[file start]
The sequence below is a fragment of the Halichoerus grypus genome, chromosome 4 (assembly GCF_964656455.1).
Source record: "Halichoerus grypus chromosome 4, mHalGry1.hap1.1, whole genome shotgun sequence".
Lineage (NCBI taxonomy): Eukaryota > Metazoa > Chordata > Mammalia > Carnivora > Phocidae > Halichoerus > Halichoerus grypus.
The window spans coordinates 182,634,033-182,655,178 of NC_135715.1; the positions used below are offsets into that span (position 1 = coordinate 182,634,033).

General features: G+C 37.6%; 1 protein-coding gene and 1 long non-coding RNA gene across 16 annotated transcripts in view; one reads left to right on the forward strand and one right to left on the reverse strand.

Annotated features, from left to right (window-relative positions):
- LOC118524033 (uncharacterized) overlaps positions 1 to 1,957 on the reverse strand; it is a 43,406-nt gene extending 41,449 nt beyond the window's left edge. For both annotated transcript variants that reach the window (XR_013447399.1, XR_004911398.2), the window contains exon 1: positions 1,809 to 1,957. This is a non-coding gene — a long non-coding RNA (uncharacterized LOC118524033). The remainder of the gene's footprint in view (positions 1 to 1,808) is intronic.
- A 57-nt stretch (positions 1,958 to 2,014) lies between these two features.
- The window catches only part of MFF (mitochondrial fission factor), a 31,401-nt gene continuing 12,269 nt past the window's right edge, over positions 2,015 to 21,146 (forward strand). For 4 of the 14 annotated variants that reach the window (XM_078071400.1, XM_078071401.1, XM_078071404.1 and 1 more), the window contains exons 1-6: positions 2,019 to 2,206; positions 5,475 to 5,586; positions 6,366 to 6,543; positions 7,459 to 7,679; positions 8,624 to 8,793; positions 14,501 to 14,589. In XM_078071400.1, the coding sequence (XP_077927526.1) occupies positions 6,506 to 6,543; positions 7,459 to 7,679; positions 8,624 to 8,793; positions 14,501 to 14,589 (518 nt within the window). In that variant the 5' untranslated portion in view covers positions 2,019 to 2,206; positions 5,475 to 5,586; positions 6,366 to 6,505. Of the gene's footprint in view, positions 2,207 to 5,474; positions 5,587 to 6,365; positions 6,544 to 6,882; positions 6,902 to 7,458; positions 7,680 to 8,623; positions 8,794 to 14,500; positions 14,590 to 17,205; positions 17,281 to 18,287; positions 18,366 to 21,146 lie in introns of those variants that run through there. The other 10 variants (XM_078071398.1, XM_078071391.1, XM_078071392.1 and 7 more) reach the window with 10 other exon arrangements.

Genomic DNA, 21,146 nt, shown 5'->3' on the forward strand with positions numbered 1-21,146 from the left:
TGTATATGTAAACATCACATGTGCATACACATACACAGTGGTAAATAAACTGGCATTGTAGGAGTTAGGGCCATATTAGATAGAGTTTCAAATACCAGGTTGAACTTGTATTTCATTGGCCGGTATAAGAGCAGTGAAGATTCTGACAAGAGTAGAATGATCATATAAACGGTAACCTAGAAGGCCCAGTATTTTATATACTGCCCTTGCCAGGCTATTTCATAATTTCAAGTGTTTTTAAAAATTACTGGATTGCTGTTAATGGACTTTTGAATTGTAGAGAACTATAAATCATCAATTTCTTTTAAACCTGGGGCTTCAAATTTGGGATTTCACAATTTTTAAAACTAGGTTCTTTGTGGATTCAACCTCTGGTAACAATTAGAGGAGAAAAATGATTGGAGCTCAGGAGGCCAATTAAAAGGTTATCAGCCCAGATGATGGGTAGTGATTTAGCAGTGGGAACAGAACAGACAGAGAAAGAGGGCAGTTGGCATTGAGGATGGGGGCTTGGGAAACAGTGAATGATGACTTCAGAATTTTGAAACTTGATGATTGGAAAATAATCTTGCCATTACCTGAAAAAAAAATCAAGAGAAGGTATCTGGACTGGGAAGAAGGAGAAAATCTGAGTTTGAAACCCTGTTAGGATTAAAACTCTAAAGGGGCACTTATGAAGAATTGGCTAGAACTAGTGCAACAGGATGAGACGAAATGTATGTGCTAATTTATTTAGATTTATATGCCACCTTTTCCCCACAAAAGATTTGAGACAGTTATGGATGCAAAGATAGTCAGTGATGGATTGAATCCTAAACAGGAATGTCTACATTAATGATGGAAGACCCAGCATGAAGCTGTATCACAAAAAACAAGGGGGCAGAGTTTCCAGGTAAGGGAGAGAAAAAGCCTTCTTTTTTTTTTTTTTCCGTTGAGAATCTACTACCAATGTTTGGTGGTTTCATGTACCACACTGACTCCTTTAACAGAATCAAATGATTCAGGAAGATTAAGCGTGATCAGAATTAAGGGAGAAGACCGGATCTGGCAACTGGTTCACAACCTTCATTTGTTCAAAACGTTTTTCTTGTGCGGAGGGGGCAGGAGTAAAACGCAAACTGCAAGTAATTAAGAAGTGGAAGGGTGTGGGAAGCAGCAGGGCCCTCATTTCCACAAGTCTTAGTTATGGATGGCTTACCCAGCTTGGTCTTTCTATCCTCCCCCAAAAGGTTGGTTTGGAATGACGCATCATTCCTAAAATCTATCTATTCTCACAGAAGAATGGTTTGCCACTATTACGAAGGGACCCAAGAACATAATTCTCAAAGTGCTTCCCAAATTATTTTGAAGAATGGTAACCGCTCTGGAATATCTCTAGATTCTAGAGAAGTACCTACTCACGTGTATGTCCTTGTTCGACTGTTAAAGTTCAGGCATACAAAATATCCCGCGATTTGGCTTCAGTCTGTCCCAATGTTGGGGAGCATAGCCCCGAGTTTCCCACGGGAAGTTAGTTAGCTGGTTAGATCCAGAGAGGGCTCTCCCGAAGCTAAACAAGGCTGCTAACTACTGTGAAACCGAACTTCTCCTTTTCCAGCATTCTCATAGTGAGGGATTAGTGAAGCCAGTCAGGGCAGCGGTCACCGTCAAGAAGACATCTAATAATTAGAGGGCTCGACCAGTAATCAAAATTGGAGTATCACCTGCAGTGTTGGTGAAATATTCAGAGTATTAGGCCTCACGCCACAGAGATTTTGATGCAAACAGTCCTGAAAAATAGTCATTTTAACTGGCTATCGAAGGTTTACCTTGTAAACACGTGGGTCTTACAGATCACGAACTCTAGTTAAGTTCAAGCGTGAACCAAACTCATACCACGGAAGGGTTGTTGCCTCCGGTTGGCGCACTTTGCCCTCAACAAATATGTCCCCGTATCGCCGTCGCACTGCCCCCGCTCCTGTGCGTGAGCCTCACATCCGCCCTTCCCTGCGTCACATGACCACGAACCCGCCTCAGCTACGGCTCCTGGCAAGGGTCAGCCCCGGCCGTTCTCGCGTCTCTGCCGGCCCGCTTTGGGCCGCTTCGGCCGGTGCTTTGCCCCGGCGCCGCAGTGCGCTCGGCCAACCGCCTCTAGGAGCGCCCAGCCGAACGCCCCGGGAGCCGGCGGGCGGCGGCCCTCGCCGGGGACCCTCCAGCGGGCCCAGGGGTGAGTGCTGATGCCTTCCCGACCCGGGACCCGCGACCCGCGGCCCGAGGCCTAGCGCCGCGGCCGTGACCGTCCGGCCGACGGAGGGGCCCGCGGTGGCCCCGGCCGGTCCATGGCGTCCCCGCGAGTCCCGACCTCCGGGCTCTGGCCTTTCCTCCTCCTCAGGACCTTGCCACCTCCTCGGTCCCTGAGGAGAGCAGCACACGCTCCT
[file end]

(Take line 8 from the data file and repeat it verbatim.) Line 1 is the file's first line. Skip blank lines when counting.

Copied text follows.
- A 57-nt stretch (positions 1,958 to 2,014) lies between these two features.